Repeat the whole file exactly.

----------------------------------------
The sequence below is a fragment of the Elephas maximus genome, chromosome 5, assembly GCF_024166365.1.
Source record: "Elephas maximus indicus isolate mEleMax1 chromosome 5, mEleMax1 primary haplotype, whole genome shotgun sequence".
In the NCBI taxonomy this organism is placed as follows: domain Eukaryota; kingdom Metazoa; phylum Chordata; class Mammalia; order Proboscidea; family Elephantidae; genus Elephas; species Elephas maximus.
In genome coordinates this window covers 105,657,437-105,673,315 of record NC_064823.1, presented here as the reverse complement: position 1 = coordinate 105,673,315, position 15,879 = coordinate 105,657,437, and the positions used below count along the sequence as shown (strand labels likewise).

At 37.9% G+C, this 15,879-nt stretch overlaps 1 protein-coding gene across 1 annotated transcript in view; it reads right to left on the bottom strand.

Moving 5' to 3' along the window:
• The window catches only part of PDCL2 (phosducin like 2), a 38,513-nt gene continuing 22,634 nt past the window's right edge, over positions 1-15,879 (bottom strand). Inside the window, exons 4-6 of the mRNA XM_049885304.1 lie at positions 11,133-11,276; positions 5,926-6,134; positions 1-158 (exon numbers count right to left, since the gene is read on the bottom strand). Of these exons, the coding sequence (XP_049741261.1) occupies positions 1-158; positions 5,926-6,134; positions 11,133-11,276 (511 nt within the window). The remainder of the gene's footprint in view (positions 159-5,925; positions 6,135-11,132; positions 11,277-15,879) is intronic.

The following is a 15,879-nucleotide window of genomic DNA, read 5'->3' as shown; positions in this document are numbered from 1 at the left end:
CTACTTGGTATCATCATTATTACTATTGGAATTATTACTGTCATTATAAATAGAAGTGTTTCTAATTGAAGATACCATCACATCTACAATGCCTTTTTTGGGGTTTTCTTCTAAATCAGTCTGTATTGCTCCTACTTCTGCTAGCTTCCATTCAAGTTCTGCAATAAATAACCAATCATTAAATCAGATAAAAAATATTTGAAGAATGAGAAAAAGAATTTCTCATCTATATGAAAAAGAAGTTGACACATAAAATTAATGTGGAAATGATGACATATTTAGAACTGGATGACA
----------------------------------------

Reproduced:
The sequence below is a fragment of the Elephas maximus genome, chromosome 5, assembly GCF_024166365.1.
Source record: "Elephas maximus indicus isolate mEleMax1 chromosome 5, mEleMax1 primary haplotype, whole genome shotgun sequence".
In the NCBI taxonomy this organism is placed as follows: domain Eukaryota; kingdom Metazoa; phylum Chordata; class Mammalia; order Proboscidea; family Elephantidae; genus Elephas; species Elephas maximus.
In genome coordinates this window covers 105,657,437-105,673,315 of record NC_064823.1, presented here as the reverse complement: position 1 = coordinate 105,673,315, position 15,879 = coordinate 105,657,437, and the positions used below count along the sequence as shown (strand labels likewise).

At 37.9% G+C, this 15,879-nt stretch overlaps 1 protein-coding gene across 1 annotated transcript in view; it reads right to left on the bottom strand.

Moving 5' to 3' along the window:
• The window catches only part of PDCL2 (phosducin like 2), a 38,513-nt gene continuing 22,634 nt past the window's right edge, over positions 1-15,879 (bottom strand). Inside the window, exons 4-6 of the mRNA XM_049885304.1 lie at positions 11,133-11,276; positions 5,926-6,134; positions 1-158 (exon numbers count right to left, since the gene is read on the bottom strand). Of these exons, the coding sequence (XP_049741261.1) occupies positions 1-158; positions 5,926-6,134; positions 11,133-11,276 (511 nt within the window). The remainder of the gene's footprint in view (positions 159-5,925; positions 6,135-11,132; positions 11,277-15,879) is intronic.

The following is a 15,879-nucleotide window of genomic DNA, read 5'->3' as shown; positions in this document are numbered from 1 at the left end:
CTACTTGGTATCATCATTATTACTATTGGAATTATTACTGTCATTATAAATAGAAGTGTTTCTAATTGAAGATACCATCACATCTACAATGCCTTTTTTGGGGTTTTCTTCTAAATCAGTCTGTATTGCTCCTACTTCTGCTAGCTTCCATTCAAGTTCTGCAATAAATAACCAATCATTAAATCAGATAAAAAATATTTGAAGAATGAGAAAAAGAATTTCTCATCTATATGAAAAAGAAGTTGACACATAAAATTAATGTGGAAATGATGACATATTTAGAACTGGATGACA